Regardless, Marco Polo’s story is still important. His book inspired a generation of explorers to action, most notably Christopher Columbus. For that alone, he deserves to be remembered as one of the most important figures in the history of exploration.

Who Discovered Machu Picchu?

Although constructed around 1450, the spectacular city of Machu Picchu remained unknown to the outside world until it was discovered by Hiram Bingham in 1911. But did he really discover Machu Picchu? Or did someone else beat him to it?

Hiram Bingham’s Expedition to Machu Picchu

Situated almost 8,000 feet above sea level, Machu Picchu towers over Peru’s Urubamba Valley. Its exact purpose remains unknown although modern researchers believe it was a royal estate for Pachacuti, the ninth Sapa Inca, or king, of the Kingdom of Cusco.

In 1911, historian/treasure hunter Hiram Bingham led the Yale Peruvian Expedition into the Andes. A few days later, on July 24, he “discovered” Machu Picchu thanks to a young local boy named Pablito Alvarez. At the time, other locals resided in the ruins. Bingham is rightly recognized as the explorer that brought world attention to Machu Picchu. But was he the first outsider to lay eyes on the ruins?

Other Claims to Machu Picchu’s “Discovery”?

As soon as Bingham’s discovery went public, other people came forward to dispute his claim. A missionary named Thomas Payne claimed to have found the ruins in 1906 with the help of Stuart McNairn. He even said that he told Bingham about Machu Picchu in the first place. Another early claimant was a German engineer named J.M. von Hassel.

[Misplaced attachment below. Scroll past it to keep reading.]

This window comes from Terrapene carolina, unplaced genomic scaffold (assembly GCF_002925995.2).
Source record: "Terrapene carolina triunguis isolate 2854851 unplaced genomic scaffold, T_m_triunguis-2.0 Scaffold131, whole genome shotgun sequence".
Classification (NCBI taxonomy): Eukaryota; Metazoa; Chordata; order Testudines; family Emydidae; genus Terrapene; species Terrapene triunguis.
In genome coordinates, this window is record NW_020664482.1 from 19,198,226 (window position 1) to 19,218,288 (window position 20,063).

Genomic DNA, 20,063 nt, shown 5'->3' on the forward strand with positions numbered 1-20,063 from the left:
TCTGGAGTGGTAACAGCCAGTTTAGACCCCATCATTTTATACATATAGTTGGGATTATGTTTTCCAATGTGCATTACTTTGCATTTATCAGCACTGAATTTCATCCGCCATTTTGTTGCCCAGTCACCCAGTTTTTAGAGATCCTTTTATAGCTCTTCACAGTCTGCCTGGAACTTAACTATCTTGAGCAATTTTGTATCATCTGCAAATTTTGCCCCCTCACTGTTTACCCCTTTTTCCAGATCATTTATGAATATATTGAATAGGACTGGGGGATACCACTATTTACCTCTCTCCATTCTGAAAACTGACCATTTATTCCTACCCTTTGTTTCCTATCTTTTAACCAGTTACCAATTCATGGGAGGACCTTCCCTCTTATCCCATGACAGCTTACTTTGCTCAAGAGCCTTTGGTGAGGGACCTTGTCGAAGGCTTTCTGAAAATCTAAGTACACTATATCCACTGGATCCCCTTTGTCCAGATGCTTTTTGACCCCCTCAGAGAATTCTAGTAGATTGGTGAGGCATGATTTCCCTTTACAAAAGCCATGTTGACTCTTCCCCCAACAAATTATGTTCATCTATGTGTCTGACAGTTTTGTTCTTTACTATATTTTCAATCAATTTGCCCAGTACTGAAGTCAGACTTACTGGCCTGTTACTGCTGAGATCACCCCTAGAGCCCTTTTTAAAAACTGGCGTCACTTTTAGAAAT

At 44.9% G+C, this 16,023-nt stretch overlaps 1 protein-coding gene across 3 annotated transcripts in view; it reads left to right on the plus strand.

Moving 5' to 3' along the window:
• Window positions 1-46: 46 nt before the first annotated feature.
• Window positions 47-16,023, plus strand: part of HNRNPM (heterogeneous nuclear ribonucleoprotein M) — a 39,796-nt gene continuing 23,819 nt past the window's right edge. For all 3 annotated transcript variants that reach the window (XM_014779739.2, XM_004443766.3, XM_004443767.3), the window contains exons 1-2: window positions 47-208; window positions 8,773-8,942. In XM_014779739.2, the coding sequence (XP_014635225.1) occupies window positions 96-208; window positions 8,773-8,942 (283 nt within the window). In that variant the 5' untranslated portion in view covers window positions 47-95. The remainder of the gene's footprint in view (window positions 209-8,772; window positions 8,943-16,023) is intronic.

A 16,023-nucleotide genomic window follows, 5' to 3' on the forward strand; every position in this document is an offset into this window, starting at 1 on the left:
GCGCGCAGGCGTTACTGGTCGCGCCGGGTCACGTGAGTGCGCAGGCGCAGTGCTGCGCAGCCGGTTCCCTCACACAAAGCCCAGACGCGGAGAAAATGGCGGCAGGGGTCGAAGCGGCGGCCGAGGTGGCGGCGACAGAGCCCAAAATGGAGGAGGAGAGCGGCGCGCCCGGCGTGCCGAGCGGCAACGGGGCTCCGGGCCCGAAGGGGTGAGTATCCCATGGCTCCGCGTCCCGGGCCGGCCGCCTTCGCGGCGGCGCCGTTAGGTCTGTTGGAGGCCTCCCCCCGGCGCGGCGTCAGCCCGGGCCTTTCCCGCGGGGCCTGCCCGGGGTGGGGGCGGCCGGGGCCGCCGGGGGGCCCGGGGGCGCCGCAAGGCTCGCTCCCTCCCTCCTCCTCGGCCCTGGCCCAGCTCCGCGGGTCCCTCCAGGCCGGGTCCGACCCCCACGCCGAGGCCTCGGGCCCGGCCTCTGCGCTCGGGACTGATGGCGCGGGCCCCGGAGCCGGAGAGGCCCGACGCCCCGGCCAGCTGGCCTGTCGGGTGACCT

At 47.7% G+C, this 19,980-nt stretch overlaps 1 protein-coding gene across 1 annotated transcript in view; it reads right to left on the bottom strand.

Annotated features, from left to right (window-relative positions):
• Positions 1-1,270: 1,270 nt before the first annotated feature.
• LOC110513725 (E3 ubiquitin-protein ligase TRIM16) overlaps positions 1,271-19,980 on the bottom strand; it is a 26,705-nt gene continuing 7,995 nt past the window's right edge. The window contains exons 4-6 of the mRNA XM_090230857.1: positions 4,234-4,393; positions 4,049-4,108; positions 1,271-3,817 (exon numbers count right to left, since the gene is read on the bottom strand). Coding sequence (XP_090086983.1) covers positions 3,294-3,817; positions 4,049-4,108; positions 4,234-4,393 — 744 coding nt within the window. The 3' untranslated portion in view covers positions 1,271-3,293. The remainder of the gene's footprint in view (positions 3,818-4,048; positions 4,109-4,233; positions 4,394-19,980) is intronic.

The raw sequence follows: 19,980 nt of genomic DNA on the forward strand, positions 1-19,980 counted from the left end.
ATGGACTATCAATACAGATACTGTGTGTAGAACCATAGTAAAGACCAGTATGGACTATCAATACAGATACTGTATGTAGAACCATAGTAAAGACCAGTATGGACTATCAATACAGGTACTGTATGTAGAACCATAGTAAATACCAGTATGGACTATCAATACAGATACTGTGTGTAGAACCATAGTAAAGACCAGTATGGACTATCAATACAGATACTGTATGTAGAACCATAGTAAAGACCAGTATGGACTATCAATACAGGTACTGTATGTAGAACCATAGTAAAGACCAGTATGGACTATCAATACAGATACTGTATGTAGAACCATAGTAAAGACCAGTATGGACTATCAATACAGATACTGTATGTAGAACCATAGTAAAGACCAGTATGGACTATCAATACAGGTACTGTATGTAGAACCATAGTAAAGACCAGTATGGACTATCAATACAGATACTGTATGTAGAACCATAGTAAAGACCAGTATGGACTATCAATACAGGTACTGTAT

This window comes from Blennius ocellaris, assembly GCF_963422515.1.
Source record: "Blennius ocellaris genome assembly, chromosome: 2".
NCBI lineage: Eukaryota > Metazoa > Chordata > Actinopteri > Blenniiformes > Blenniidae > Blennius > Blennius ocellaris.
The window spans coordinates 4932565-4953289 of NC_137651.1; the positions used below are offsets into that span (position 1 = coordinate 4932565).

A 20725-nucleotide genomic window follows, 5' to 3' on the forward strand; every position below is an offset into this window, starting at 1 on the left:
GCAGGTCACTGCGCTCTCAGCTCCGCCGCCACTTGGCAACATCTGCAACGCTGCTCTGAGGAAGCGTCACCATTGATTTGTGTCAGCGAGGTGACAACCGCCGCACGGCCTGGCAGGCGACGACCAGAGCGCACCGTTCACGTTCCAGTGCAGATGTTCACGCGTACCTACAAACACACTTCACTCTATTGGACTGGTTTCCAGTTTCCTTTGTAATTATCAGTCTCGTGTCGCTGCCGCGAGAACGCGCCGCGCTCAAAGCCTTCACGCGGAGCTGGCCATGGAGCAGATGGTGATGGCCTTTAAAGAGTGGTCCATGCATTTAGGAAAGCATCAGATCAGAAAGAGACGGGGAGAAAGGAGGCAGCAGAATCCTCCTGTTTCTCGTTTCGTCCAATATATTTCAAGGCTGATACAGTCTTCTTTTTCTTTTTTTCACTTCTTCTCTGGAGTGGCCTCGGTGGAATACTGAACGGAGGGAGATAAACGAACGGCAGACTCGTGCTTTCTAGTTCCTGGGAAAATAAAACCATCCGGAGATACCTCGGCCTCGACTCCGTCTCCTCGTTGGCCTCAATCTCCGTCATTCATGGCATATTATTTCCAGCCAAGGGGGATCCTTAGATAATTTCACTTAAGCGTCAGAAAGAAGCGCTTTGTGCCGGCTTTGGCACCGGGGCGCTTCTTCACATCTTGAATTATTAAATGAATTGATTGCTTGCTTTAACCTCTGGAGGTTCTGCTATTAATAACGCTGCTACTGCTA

More recently, Peruvian historians have gathered evidence pointing to a German adventurer named Augusto Berns. In the 1860’s, Berns purchased land near Machu Picchu and secured permission from Peru’s government to prospect it for gold and silver. In the process, he supposedly plundered a series of old Incan sites.

The question of who reached the site first is not just an academic one. The stakes are high and future revelations may impact the destination of 40,000 artifacts that currently reside at Yale University.

Who owns Yale’s Machu Picchu Artifacts?

An 1887 prospecting authorization given to Berns indicates that Peru held national sovereignty over the area prior to Bingham’s arrival. They are using this to help lay claim to Yale’s artifacts. Yale’s lawyers counter that if Berns reached the site first, it stands to reason that he removed the most important artifacts. Thus, they don’t feel that the artifacts in their possession are unique or important enough to require their return to Peru. Adding to the drama, property records show that local families owned Machu Picchu before Bingham arrived. Their descendants are seeking compensation for loss of property.

Guerrilla Explorer’s Analysis

I’d be surprised if Bingham was the first outsider to ever set eyes upon Machu Picchu. But as far as I can tell, there is no solid evidence to support any of the other claims. New evidence will continue to emerge however, so anything is possible. But regardless, Hiram Bingham will always be remembered as the man who shone public light on the fabulous ruins known as Machu Picchu.

“In the variety of its charms and the power of its spell, I know of no place in the world which can compare with it. Not only has it great snow peaks looming above the clouds more than two miles overhead, gigantic precipices of many-colored granite rising sheer for thousands of feet above the foaming, glistening, roaring rapids; it has also, in striking contrast, orchids and tree ferns, the delectable beauty of luxurious vegetation, and the mysterious witchery of the jungle.” ~ Hiram Bingham, 1922